(Elsa Lancaster) who won’t sell and leave her garden. She meets with deadly results and comes back to haunt the person responsible for her death.
“The Late Mr. Peddington” – A woman shops for a funeral for her deceased husband, but is he really deceased?
“Camera Obscura” – An unusual telescope reveals a terrifying reality that a heartless man finds himself in the middle of. Very nice production work.
“The Messiah on Mott Street” – An elderly man (Edward G. Robinson), helped by a disbelieving doctor, awaits a visit from the messiah.
“The Painted Mirror” – Zsa Zsa Gabor follows her dog through the mirror into an inviting fantasy-land with a frightening result.
“Professor Peabody’s Last Lecture” – An intense and terrifying lecture by Professor Peabody (Carl Reiner). You won’t believe your eyes.
“The Tune in Dan’s Cafe” – A couple visit a somewhat deserted cafe where the jukebox only plays one song, which has a murderous story. Mysterious and a twisty plot.
“The Diary” – Patty Duke as a gossip columnist who receives a diary that writes its own events before they happen.
Serling died in 1975 at age 50. A heavy smoker, he suffered a series of heart attacks and his last one came after open-heart surgery. His daughter, Anne Serling, wrote a book about life with him, and how he was always working, always writing, the stress of television production deadlines with trying to raise a family, were pressures he internalized.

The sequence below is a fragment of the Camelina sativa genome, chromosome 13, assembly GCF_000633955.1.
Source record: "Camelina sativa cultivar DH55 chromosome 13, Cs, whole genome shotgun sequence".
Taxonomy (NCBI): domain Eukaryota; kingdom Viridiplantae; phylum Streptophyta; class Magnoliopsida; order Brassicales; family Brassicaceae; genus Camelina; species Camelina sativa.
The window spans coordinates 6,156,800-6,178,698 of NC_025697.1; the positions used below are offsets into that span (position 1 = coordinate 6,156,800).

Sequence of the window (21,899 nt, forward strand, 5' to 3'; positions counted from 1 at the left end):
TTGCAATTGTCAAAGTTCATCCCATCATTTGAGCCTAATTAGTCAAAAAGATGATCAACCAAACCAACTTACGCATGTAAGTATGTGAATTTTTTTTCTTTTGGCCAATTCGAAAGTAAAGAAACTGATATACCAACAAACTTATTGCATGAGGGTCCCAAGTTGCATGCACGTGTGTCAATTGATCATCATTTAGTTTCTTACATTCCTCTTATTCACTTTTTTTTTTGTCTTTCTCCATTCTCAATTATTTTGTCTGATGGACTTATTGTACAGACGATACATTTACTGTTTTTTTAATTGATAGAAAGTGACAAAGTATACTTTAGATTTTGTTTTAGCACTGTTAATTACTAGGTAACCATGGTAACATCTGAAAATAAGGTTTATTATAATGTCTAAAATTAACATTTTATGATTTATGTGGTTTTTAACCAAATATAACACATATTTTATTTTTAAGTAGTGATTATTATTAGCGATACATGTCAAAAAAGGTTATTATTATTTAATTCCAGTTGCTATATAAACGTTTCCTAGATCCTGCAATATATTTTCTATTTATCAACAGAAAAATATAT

Anne Serling estimated that he wrote more than 250 scripts during his career. She said that his war experiences in the Philippines, where he witnessed devastating casualties, including three wounds himself, haunted him the rest of his life. “What I vividly recall is my dad having nightmares, and in the morning I would ask him what happened, and he would say he dreamed the Japanese were coming at him,” she said in an interview with USA Today.
“When people saw this black-and-white image walking across the MGM soundstage (during his Twilight Zone introduction) with a cigarette and the tight lips and that serious expression, you wouldn’t have known that he was very self-deprecating and extremely hilarious.”
Aside, from the hundreds of hours of entertainment, what would his legacy be? “I hear from people in their 20s and early 30s who, because of my dad, became writers,” his daughter says. “That would have also deeply touched him.”
Rod Serling was a unique storyteller. He found a portal into our our imagination and consciousness, stroking our fears and tickling our intellect, at the same time.